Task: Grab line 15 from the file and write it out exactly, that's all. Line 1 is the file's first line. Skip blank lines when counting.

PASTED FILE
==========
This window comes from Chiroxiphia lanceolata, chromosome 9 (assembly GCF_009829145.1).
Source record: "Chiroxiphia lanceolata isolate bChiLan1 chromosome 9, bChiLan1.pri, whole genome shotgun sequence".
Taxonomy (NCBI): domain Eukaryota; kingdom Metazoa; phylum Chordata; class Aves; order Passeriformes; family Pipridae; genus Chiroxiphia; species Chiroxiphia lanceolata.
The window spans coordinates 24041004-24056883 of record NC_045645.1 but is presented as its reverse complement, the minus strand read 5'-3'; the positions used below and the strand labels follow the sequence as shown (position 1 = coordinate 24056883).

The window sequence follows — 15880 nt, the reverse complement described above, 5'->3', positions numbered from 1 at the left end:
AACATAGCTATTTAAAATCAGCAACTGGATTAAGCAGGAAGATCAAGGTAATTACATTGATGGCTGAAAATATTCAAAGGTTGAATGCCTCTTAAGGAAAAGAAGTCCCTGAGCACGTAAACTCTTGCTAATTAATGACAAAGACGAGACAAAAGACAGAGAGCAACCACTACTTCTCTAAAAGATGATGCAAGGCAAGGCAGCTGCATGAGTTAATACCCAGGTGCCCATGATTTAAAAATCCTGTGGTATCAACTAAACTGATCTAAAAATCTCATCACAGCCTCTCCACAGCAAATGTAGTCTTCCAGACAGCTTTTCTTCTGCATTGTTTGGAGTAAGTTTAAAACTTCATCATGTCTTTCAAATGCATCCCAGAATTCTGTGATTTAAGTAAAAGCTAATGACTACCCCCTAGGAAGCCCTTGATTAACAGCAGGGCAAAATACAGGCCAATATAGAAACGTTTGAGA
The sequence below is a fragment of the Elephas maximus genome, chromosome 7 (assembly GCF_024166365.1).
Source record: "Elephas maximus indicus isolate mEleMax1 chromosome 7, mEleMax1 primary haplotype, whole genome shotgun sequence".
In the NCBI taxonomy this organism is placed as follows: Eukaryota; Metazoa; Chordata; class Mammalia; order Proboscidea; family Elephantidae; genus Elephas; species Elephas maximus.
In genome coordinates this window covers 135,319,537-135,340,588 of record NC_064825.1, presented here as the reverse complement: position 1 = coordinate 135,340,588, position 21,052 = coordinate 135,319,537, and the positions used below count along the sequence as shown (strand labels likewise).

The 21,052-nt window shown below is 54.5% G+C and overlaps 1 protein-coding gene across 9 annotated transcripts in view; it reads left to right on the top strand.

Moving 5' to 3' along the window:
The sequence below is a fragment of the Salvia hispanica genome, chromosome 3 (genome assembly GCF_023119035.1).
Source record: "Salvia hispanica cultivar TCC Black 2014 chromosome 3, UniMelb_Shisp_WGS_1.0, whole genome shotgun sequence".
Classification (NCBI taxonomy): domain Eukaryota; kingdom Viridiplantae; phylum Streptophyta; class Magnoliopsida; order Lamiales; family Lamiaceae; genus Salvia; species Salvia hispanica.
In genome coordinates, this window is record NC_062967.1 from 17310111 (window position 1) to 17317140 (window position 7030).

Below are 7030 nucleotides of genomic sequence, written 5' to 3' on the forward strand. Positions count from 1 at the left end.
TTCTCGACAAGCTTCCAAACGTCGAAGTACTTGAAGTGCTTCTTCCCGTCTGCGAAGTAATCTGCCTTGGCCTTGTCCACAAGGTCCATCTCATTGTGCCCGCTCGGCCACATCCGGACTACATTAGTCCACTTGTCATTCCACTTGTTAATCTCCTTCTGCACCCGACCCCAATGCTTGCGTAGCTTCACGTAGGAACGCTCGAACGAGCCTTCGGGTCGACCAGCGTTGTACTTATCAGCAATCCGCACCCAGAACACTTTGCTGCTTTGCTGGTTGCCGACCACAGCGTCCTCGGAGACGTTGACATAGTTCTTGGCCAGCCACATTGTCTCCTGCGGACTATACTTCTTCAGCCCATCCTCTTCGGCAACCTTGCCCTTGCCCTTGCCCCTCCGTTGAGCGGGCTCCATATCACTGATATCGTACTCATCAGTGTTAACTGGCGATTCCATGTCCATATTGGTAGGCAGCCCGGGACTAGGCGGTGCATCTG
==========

Classification (NCBI taxonomy): domain Eukaryota; kingdom Viridiplantae; phylum Streptophyta; class Magnoliopsida; order Lamiales; family Lamiaceae; genus Salvia; species Salvia hispanica.